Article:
Discernment in the house these past few months has demanded another level of trust and confidence in God’s plan. I say that because of the darkness that’s been presented. It’s rocky and cloudy so I think naturally there is doubt and fear. Just like the Resurrection account we hear in the gospel, there was fear within the community of Apostles because they had no idea what would happen to them. The problem for many of us is learning how to trust God even when we don’t know and can’t see. Here are a few methods that have help me to trust in God’s working under the shadows of fear or worry.

Don’t fear! That’s right you’ve heard it a thousand times from Saints, writings, even in the Old Testament. Do not Fear. God is with you in your struggling and He knows what you are going through. The obligation for us is to turn to God, pray to God asking him for courage because He walks with us and accompanies us wherever we are being sent. He said this to His Apostles, sending them with His Spirit, but accompanying them in their journey. The challenge for us is to recognize that God is with us, seeing the Emmanuel in our lives and using that knowledge to stir up courage.

“God Is Still Good” This is a phrase that has come up in meditation quite often. To me it is being able to believe in the power of God’s love even when things go wrong. God never holds back His love from us, if he did just for a moment than we would cease from existence. This is proof that He loves us! So being able to trust in God even when you understand the consequences of being hurt is real trust. True trust in my opinion is moving forward despite realizing and recognizing those things that can go wrong in our lives. For me it has been a blessing to recognize my faults, to stand up, shake off the dust and say “God Is Still Good” and nothing has changed.

Jesus There is nothing better than taking those things that bog you down to the Eucharist. God brings so much to the table of the Eucharist, why would He not allow us to bring so much to him. Take those worries and fears and present them to Him. Receive Jesus Christ body, blood, soul and divinity in the Holy Eucharist. Find out if there is Adoration of the Blessed Sacrament at a Church near you. Saint John Paul II says “Jesus Christ, our hope, is a sure compass to guide you on your journey. Look to him and trust in Him, advancing courageously on the path to Holiness.”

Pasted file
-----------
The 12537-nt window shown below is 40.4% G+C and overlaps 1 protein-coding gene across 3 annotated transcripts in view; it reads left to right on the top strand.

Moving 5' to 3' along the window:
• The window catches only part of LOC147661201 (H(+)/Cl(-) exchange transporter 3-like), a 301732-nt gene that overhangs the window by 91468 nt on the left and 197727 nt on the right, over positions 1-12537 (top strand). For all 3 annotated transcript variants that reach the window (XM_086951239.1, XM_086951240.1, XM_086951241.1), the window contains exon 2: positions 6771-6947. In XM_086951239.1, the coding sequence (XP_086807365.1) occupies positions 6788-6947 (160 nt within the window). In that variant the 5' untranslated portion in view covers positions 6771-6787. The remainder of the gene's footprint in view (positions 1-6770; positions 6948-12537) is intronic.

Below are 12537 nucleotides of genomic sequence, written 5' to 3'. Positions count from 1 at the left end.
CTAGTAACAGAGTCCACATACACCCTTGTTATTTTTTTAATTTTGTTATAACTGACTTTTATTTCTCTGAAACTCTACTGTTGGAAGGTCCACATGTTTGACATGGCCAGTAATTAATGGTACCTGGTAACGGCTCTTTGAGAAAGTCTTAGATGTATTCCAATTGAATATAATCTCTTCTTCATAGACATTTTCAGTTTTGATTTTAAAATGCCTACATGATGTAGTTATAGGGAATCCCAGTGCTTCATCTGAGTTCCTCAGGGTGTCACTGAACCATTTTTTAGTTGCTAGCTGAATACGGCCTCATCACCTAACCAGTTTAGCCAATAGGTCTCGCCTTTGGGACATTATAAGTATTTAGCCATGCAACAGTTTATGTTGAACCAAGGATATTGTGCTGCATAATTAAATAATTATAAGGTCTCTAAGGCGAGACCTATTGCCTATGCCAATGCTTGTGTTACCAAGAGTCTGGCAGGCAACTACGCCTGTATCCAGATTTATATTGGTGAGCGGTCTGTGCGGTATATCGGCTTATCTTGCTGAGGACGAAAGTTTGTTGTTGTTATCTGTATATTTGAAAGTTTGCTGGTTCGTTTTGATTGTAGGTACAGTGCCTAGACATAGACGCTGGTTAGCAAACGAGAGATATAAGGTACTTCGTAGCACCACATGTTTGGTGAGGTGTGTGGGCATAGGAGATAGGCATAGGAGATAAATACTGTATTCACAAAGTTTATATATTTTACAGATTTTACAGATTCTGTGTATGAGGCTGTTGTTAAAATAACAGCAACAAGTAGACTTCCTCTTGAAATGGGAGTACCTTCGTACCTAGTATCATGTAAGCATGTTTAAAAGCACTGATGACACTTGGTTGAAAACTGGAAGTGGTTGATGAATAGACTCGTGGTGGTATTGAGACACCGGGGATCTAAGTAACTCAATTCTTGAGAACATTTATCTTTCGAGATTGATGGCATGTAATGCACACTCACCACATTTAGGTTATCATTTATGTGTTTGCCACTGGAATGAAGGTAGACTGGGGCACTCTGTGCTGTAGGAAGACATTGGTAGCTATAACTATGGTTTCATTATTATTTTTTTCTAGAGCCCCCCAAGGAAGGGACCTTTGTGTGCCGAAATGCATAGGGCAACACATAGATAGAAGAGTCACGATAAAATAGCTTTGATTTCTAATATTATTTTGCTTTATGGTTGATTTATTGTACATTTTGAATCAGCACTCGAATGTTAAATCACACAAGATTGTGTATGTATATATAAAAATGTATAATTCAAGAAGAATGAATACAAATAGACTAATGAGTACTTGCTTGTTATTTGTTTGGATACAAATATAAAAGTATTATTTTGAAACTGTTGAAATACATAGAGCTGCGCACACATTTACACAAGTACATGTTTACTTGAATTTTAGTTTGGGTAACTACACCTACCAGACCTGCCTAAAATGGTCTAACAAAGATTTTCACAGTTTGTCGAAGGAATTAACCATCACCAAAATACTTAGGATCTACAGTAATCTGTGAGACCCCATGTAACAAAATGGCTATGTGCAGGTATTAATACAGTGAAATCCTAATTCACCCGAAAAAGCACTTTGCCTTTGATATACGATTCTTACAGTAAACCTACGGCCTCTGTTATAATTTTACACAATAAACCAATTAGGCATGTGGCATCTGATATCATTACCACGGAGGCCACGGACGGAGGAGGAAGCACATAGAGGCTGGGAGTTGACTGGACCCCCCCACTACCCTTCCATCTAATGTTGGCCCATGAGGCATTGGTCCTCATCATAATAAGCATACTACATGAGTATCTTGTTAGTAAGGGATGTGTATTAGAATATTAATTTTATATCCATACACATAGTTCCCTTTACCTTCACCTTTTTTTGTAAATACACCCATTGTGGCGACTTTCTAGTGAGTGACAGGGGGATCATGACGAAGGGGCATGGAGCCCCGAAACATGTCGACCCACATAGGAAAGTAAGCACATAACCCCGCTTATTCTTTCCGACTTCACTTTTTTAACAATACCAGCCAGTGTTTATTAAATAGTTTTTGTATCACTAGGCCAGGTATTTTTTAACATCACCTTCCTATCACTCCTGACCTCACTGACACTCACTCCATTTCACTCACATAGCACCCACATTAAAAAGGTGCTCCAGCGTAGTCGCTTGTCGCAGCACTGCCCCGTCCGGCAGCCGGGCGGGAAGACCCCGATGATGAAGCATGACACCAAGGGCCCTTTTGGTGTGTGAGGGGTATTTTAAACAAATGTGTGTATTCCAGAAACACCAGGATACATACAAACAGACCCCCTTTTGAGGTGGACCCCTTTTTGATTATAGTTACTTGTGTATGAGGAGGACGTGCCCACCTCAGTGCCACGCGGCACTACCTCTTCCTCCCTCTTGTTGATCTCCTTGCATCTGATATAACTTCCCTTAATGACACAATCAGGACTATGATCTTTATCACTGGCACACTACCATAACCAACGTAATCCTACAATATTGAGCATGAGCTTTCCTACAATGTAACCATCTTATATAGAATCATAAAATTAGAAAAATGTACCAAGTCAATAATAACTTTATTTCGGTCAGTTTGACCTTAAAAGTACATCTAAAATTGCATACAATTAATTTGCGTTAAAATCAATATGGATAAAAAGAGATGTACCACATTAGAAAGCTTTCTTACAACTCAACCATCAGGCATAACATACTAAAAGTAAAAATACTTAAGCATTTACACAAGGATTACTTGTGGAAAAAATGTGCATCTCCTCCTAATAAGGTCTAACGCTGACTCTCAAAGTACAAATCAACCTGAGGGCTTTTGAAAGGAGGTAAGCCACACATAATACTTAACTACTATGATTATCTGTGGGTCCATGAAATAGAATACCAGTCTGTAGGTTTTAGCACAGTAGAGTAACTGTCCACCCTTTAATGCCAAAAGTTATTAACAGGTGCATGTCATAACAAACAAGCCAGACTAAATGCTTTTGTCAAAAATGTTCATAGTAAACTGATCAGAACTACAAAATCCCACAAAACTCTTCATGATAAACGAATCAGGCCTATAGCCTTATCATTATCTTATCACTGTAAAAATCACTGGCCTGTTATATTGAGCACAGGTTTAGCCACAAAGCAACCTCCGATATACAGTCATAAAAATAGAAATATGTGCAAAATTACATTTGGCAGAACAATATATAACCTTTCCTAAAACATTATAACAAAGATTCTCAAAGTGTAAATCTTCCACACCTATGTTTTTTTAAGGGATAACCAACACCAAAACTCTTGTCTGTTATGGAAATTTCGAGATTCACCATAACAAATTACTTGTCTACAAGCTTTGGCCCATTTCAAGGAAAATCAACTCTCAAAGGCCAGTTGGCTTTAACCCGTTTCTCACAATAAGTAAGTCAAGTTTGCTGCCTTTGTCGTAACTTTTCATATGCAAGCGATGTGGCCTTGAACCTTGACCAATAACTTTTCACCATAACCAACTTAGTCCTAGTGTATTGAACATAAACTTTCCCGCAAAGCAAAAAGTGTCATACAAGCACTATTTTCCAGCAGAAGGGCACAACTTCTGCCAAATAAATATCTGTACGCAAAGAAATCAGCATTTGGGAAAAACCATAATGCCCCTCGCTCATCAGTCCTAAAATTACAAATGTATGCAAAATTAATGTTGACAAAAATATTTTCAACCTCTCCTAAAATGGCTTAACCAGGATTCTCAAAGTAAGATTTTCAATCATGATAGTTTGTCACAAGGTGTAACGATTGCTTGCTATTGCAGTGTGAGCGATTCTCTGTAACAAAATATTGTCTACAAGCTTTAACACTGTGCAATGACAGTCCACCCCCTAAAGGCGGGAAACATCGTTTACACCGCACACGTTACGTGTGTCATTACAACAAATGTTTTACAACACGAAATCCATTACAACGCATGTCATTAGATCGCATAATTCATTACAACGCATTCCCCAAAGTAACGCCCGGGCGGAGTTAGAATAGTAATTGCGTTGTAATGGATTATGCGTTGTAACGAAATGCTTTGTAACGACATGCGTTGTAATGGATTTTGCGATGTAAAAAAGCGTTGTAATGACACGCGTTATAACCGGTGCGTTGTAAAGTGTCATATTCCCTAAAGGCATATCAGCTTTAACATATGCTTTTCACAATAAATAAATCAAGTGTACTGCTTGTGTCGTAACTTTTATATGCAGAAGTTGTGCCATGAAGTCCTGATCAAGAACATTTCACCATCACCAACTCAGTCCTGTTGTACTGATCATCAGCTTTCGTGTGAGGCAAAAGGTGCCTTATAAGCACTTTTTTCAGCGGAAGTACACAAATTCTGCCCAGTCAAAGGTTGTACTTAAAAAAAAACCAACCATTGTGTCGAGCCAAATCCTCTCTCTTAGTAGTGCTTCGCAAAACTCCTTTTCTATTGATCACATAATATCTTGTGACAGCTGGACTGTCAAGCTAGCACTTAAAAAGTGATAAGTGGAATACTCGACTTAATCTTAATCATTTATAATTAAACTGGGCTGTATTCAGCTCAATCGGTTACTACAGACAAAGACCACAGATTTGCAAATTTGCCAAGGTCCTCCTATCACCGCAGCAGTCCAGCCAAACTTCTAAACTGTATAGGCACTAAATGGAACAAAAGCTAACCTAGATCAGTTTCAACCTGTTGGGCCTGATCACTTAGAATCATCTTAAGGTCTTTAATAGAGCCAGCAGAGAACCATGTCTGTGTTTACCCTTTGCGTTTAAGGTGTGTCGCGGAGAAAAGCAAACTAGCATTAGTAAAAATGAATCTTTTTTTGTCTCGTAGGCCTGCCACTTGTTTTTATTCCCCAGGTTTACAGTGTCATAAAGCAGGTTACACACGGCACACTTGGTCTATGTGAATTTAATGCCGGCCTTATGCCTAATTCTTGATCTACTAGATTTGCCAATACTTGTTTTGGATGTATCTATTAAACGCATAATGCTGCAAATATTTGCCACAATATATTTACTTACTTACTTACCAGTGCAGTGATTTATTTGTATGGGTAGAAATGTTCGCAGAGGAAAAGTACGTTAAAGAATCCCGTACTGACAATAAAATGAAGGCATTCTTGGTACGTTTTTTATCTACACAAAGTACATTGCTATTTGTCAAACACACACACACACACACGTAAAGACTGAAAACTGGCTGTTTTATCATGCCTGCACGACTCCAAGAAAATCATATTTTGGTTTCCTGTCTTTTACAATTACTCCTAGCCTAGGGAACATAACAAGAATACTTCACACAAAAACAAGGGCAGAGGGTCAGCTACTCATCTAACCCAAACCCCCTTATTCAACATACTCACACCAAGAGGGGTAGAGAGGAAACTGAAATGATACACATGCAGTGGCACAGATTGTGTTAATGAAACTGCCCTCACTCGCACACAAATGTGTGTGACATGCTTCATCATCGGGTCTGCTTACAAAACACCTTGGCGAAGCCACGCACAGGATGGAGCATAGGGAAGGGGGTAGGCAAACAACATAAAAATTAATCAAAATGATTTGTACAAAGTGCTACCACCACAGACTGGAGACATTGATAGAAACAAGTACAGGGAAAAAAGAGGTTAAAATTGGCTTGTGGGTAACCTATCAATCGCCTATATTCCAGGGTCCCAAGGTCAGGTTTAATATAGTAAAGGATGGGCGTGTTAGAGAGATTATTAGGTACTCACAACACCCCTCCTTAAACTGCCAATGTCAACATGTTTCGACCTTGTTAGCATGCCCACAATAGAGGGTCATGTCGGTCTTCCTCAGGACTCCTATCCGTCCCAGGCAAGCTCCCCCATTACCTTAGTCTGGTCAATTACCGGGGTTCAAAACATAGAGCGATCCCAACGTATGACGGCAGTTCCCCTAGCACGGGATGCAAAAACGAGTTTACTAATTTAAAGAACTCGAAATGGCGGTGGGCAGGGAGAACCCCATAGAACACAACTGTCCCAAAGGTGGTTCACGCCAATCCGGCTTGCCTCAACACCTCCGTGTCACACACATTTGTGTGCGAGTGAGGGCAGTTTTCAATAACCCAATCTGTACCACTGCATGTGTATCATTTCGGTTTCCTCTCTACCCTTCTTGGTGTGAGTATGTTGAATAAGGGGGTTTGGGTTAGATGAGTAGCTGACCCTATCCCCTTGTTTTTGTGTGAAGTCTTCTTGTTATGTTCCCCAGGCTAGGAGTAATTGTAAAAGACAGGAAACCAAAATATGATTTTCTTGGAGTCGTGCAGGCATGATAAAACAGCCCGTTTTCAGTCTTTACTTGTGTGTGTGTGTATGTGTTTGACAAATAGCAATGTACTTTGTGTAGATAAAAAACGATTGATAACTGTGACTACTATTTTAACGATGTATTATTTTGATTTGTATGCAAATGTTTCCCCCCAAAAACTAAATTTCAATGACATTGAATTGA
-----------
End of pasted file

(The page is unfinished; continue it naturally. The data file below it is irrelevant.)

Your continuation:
Look Where You’ve Been …Imagine your hiking up a mountain. You start becoming more and more exhausted with each step you take. As you look back to see where you have been, it begins to push you because now you realize how much further you need to go. In Saint Paul’s opening letter to the Philippians, he tells them,” I am sure of this, that He who began the good work in you will bring it to completion on the day of Jesus Christ.” The good work in us has been started! A big part of trusting in God for me has come through reflecting on recent events or times in my life. We begin to realize that God was with us back then, and so is certainly with us now.

Lastly,  Remember God’s Faithfulness continuously meditate on the faith that God has toward his people, especially in the Old Testament. Countless times we see God always reminding his people that he is with them and that he will never leave them. He was there for the Israelites throughout the whole Exodus; He made it known to Joshua that He is with Him, for him to be strong and courageous in facing those enemies.

With these in mind, let us each place our trust and faith in God that He delivers us from all our fears and worries and place us carefully under his love. May we always work to strive to do your will, for the building up of your kingdom and not our own! Jesus I trust in you!